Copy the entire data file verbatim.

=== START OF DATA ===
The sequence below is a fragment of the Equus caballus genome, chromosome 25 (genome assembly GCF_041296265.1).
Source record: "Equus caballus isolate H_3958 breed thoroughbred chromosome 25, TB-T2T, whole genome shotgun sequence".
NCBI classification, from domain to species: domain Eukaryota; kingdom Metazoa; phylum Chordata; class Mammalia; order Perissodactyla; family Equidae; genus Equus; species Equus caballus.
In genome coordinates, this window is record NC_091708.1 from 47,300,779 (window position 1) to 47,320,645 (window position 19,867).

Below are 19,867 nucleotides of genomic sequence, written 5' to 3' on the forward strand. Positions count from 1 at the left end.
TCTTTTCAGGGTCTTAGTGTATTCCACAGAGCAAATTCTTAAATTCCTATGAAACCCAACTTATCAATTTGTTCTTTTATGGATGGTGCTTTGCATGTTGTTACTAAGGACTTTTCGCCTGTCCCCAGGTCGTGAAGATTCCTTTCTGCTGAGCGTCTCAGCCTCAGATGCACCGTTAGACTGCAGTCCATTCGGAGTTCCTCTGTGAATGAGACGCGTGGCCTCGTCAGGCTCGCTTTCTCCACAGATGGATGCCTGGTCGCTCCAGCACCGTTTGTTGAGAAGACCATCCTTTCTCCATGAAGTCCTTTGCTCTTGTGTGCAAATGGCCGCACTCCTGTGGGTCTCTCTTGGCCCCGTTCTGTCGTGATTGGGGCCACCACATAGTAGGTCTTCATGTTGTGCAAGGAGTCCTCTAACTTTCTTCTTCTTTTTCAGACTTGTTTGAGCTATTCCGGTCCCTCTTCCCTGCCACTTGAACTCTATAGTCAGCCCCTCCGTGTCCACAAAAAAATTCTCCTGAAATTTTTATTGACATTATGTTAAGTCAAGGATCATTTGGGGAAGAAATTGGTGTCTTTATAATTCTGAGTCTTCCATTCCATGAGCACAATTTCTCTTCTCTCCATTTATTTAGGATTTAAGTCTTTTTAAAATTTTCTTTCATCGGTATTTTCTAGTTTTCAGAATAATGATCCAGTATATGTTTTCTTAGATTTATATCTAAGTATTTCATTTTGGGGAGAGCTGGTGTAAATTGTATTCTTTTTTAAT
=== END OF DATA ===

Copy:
The sequence below is a fragment of the Equus caballus genome, chromosome 25 (genome assembly GCF_041296265.1).
Source record: "Equus caballus isolate H_3958 breed thoroughbred chromosome 25, TB-T2T, whole genome shotgun sequence".
NCBI classification, from domain to species: domain Eukaryota; kingdom Metazoa; phylum Chordata; class Mammalia; order Perissodactyla; family Equidae; genus Equus; species Equus caballus.
In genome coordinates, this window is record NC_091708.1 from 47,300,779 (window position 1) to 47,320,645 (window position 19,867).

Below are 19,867 nucleotides of genomic sequence, written 5' to 3' on the forward strand. Positions count from 1 at the left end.
TCTTTTCAGGGTCTTAGTGTATTCCACAGAGCAAATTCTTAAATTCCTATGAAACCCAACTTATCAATTTGTTCTTTTATGGATGGTGCTTTGCATGTTGTTACTAAGGACTTTTCGCCTGTCCCCAGGTCGTGAAGATTCCTTTCTGCTGAGCGTCTCAGCCTCAGATGCACCGTTAGACTGCAGTCCATTCGGAGTTCCTCTGTGAATGAGACGCGTGGCCTCGTCAGGCTCGCTTTCTCCACAGATGGATGCCTGGTCGCTCCAGCACCGTTTGTTGAGAAGACCATCCTTTCTCCATGAAGTCCTTTGCTCTTGTGTGCAAATGGCCGCACTCCTGTGGGTCTCTCTTGGCCCCGTTCTGTCGTGATTGGGGCCACCACATAGTAGGTCTTCATGTTGTGCAAGGAGTCCTCTAACTTTCTTCTTCTTTTTCAGACTTGTTTGAGCTATTCCGGTCCCTCTTCCCTGCCACTTGAACTCTATAGTCAGCCCCTCCGTGTCCACAAAAAAATTCTCCTGAAATTTTTATTGACATTATGTTAAGTCAAGGATCATTTGGGGAAGAAATTGGTGTCTTTATAATTCTGAGTCTTCCATTCCATGAGCACAATTTCTCTTCTCTCCATTTATTTAGGATTTAAGTCTTTTTAAAATTTTCTTTCATCGGTATTTTCTAGTTTTCAGAATAATGATCCAGTATATGTTTTCTTAGATTTATATCTAAGTATTTCATTTTGGGGAGAGCTGGTGTAAATTGTATTCTTTTTTAAT